4 Mar, 2022 @ 10:30
1 min read

Spain braced for economic slowdown with Ukraine conflict but insists impact on tourism will be minimal

Protest Against The Russian Invasion Of Ukraine In C·ceres, Spain 02 Mar 2022
Protesters hold placards during a demonstration against the Russian invasion of Ukraine. (Photo by Samuel Fernández / SOPA Images/Sipa USA) *** Local Caption *** 37901121

SPAIN’S Prime Minister warned that the Russian invasion in Ukraine would impact Spain’s economy and cause an increase in energy bills while the Tourism Minister  insisted the impact on Spanish tourism industry would likely be small.

“It is very likely that energy prices remain high and volatile in the future, directly impacting the consumer price index and the purchasing power and wellbeing of our compatriots,” Pedro Sanchez said addressing parliament on Thursday.

“The result will be an economic slowdown in our country and in Europe, and less investment at a key moment for Europe as we consolidate the recovery from the Covid-19 crisis,” he said.

He has announced an extension of a series of tax breaks, including discounts on electricity bills among the most vulnerable, until June 30.

However, Sanchez explained that the energy impact in Spain will be “more limited” than in other countries, since imports from Russia account for only 4.6 percent of oil and 8 percent of gas.

In terms of how visitor numbers might be affected by sanctions on Russia, Tourism Minister Reyes Maroto Tourism said on Friday that the impact would likely be small.

“The volume of Russian tourists was already very small because of the pandemic,” Minister Reyes Maroto said on local TV station TVE.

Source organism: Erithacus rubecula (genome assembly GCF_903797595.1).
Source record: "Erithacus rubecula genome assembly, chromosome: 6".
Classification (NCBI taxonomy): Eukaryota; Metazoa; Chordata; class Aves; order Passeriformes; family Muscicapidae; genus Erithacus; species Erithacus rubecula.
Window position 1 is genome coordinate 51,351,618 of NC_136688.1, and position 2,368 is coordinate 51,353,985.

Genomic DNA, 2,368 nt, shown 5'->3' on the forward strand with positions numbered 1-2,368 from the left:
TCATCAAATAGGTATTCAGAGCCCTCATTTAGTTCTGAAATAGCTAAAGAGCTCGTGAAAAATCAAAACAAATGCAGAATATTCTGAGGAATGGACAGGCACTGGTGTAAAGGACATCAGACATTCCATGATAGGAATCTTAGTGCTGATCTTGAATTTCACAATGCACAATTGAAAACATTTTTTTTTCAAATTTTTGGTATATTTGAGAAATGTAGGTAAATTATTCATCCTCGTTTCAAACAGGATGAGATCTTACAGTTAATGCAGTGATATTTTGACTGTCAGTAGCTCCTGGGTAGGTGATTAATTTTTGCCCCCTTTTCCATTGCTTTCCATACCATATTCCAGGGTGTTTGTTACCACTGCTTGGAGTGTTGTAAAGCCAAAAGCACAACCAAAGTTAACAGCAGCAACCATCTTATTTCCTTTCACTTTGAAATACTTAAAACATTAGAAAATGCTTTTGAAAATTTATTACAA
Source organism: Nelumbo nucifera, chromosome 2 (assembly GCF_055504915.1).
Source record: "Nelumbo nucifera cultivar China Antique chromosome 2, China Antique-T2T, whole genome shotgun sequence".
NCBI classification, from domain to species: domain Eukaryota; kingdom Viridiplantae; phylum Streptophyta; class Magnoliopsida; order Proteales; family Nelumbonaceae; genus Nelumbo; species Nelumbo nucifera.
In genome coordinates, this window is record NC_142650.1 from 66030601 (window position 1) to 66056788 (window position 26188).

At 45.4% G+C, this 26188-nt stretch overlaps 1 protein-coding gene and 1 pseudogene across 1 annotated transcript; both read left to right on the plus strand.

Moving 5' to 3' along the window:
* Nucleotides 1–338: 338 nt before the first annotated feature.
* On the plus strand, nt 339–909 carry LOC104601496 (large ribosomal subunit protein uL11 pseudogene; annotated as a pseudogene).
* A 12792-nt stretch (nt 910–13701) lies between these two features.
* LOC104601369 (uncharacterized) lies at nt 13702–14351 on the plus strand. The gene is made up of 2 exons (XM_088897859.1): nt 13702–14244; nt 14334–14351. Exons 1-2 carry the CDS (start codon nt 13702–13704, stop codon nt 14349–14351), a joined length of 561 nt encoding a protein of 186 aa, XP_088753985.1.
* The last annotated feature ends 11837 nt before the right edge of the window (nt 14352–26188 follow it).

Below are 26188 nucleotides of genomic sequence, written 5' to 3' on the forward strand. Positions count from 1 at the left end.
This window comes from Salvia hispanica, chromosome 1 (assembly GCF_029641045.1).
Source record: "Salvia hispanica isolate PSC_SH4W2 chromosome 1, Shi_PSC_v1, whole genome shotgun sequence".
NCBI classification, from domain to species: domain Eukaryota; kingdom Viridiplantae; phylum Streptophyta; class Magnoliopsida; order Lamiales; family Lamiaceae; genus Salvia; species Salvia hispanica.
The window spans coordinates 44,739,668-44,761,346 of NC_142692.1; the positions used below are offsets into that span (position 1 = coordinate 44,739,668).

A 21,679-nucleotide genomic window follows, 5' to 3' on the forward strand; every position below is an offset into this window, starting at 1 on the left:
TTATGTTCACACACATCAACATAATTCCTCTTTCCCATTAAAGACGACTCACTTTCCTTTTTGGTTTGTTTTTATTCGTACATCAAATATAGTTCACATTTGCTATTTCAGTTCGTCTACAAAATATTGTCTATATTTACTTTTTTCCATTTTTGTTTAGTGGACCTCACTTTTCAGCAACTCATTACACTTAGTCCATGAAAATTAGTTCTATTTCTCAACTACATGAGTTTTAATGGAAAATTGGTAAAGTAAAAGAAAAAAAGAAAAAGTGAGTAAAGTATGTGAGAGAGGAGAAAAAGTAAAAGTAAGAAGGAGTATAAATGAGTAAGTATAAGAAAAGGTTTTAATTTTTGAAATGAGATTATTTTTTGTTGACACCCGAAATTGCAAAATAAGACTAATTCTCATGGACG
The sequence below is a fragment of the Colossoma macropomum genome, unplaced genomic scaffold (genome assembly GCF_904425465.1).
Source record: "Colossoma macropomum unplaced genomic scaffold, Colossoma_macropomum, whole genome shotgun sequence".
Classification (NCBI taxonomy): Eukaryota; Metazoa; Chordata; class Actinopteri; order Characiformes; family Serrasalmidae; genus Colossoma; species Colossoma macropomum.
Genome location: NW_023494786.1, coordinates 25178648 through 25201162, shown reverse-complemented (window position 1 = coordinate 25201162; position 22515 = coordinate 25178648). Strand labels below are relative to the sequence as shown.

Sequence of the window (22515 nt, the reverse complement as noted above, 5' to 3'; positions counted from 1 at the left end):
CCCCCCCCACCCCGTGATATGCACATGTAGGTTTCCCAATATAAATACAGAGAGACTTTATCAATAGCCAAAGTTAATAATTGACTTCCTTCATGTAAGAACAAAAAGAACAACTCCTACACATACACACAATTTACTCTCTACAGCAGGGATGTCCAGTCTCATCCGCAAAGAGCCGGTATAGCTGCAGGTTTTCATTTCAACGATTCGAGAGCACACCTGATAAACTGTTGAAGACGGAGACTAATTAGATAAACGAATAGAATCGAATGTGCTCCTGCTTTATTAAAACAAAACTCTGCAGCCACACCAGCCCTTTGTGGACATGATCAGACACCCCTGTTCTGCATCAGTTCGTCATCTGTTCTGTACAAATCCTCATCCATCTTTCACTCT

She said that her ministry would instead concentrate on the US market with a summer advertising campaign to make up the shortfall.

Last year’s tourism figures show that of the 31million visitors to Spain only 134,242 were Russian.


Fiona Govan

Fiona Govan joined The Olive Press in March 2021. She moved to Spain in 2006 to be The Daily Telegraph’s Madrid correspondent and then worked for six years as Editor of The Local Spain. She lives in Madrid’s Malasaña district with her dog Rufus.

Leave a Reply

This site uses Akismet to reduce spam. Learn how your comment data is processed.

Revealed: These three provinces in Spain are where property prices are rising the fastest - bringing up to 20% year-on-year returns on investments
Previous Story

ANALYSIS: The reasons behind Spain’s property boom and what to expect next

Sarah Panitzke
Next Story

WATCH: This is the moment Britain’s most wanted woman was caught by police while walking her dogs in Spain

Latest from Lead

Go toTop

More From The Olive Press